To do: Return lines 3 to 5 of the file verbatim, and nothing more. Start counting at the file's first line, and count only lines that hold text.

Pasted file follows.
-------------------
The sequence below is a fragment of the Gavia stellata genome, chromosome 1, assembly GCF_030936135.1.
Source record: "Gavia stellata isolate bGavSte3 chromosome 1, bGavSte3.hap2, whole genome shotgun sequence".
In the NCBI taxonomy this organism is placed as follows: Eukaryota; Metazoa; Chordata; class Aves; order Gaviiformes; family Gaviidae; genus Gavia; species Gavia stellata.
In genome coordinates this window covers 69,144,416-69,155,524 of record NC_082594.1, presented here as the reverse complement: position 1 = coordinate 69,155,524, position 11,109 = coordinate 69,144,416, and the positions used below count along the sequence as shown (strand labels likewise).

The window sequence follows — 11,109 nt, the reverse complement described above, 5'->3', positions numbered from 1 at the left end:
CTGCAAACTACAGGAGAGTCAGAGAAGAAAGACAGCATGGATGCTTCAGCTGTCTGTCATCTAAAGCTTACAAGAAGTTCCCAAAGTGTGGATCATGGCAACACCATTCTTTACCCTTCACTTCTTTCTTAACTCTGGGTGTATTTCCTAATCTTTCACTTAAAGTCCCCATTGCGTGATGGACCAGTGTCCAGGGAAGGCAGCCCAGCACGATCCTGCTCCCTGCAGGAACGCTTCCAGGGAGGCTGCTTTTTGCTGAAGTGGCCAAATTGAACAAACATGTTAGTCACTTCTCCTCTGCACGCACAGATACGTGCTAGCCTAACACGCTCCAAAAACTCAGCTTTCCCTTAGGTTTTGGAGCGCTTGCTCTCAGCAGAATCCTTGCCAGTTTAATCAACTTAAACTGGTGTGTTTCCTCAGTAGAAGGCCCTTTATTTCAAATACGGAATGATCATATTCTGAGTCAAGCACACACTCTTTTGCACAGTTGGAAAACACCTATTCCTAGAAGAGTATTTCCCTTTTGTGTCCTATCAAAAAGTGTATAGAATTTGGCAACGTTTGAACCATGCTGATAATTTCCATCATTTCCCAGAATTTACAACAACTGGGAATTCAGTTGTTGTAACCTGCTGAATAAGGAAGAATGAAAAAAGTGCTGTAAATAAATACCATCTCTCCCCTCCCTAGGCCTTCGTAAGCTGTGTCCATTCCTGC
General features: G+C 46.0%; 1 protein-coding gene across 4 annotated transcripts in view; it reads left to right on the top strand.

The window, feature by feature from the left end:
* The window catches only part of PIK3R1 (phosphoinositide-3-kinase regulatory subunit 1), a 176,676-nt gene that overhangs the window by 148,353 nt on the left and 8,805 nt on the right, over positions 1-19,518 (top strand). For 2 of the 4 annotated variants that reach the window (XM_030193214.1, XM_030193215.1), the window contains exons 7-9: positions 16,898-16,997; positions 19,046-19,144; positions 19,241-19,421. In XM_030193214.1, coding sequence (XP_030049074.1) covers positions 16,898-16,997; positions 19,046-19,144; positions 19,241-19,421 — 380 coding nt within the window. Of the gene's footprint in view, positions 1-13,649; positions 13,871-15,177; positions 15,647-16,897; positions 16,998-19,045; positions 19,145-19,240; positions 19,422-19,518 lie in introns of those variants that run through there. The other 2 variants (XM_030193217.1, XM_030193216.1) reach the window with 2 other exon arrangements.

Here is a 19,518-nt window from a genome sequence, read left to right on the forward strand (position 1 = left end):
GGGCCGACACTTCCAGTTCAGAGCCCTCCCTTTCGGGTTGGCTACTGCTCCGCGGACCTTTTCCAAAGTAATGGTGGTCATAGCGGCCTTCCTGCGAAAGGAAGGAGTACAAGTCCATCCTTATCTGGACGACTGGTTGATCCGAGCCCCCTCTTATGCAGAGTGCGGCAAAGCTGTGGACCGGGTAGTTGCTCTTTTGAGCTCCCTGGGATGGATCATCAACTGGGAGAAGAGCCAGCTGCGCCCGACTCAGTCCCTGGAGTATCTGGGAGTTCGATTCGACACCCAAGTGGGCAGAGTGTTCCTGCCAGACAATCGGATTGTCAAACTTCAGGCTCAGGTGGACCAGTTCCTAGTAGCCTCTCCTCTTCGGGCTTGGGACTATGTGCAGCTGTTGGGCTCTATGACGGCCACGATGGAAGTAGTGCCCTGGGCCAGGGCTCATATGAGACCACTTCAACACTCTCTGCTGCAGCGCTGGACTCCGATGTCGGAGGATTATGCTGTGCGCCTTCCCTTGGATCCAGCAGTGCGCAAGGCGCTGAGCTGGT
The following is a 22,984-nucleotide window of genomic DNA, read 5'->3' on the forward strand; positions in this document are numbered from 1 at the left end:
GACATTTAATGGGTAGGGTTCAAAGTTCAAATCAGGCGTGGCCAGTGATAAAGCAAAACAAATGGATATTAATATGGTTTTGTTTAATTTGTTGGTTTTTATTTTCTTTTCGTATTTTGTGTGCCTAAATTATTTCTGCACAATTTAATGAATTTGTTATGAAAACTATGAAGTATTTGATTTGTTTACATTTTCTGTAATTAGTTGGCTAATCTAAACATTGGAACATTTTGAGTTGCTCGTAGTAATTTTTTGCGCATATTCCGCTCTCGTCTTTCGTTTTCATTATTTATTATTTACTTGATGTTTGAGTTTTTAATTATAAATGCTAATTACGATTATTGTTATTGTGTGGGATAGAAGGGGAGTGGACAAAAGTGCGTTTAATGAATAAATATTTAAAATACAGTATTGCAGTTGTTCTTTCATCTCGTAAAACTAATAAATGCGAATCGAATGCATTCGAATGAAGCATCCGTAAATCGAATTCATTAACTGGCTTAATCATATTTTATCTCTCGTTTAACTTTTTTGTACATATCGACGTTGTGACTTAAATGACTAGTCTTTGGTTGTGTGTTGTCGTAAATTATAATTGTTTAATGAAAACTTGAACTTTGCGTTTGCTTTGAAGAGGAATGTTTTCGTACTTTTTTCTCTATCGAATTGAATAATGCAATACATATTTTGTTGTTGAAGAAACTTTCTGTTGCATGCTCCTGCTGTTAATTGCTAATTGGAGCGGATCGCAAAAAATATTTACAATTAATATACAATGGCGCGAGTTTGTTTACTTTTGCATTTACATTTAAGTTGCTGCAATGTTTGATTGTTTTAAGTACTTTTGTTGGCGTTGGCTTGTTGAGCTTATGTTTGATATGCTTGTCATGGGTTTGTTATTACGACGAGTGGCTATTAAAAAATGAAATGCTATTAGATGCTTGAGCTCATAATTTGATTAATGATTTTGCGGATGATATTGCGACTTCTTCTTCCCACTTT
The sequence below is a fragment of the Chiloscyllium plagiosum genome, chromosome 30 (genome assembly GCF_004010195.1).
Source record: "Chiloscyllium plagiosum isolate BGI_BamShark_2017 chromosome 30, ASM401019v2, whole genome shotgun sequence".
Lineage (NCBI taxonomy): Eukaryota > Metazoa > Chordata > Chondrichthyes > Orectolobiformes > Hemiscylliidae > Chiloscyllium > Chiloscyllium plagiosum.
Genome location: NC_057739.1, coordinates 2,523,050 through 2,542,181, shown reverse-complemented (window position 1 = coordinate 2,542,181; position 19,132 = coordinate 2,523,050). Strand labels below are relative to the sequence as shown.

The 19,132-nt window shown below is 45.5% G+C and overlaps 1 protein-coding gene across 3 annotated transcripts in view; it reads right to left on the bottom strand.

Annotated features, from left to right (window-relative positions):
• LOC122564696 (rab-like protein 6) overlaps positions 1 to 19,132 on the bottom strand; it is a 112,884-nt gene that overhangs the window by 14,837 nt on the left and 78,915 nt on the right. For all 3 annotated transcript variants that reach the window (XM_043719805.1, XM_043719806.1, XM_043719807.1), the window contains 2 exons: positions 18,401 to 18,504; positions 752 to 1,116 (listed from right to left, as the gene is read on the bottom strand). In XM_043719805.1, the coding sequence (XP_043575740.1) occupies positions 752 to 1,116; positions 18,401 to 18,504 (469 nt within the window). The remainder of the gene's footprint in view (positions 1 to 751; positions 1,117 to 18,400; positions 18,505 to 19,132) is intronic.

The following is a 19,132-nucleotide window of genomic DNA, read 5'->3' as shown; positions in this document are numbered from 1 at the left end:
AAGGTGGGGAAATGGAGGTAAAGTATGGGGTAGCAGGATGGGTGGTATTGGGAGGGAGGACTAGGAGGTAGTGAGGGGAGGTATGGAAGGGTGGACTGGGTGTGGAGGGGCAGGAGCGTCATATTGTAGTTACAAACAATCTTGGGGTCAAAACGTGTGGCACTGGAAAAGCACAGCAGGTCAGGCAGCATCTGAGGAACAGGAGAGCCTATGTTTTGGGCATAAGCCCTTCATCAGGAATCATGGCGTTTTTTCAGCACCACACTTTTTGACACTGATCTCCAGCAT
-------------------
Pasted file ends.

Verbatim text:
In the NCBI taxonomy this organism is placed as follows: Eukaryota; Metazoa; Chordata; class Aves; order Gaviiformes; family Gaviidae; genus Gavia; species Gavia stellata.
In genome coordinates this window covers 69,144,416-69,155,524 of record NC_082594.1, presented here as the reverse complement: position 1 = coordinate 69,155,524, position 11,109 = coordinate 69,144,416, and the positions used below count along the sequence as shown (strand labels likewise).

The window sequence follows — 11,109 nt, the reverse complement described above, 5'->3', positions numbered from 1 at the left end: